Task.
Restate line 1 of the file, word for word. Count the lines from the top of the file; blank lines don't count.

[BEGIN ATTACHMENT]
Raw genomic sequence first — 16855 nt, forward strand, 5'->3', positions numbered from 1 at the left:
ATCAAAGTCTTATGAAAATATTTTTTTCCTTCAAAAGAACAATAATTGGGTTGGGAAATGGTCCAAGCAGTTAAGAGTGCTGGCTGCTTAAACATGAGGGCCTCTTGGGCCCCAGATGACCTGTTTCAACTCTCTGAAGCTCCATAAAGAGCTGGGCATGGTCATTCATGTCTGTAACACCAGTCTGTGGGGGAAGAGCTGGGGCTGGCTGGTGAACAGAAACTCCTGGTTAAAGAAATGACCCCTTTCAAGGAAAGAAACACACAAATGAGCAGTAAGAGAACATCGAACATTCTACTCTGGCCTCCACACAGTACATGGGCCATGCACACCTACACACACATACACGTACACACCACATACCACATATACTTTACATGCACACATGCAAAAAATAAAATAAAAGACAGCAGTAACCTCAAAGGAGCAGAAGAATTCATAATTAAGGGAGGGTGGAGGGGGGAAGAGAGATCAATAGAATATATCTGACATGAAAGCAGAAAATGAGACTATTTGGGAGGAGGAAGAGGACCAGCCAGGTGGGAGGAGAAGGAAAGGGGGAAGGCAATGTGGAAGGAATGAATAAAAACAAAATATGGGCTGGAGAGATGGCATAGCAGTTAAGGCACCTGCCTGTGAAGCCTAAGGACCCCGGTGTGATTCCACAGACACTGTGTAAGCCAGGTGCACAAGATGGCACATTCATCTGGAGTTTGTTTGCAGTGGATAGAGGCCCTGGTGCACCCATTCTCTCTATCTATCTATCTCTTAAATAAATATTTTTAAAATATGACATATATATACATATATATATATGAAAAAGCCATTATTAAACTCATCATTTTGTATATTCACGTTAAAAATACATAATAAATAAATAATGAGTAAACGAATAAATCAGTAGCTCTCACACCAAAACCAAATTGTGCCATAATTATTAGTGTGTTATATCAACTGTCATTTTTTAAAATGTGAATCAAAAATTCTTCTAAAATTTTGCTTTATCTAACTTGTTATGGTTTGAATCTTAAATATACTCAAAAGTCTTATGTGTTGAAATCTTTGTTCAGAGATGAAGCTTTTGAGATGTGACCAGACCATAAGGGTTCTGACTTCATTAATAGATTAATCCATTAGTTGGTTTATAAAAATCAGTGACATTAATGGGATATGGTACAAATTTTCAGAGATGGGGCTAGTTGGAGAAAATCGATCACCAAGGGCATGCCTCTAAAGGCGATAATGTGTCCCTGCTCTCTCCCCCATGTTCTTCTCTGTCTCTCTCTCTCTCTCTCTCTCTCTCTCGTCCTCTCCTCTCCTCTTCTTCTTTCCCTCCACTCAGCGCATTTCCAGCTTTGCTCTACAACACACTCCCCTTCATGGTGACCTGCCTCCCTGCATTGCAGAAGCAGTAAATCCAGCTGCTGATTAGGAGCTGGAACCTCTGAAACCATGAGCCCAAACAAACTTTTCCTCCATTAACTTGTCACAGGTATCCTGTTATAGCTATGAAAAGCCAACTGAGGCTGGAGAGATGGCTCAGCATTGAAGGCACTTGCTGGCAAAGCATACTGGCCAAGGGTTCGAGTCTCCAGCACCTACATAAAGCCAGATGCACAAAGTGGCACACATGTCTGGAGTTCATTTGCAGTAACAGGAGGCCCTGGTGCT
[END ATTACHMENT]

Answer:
Raw genomic sequence first — 16855 nt, forward strand, 5'->3', positions numbered from 1 at the left: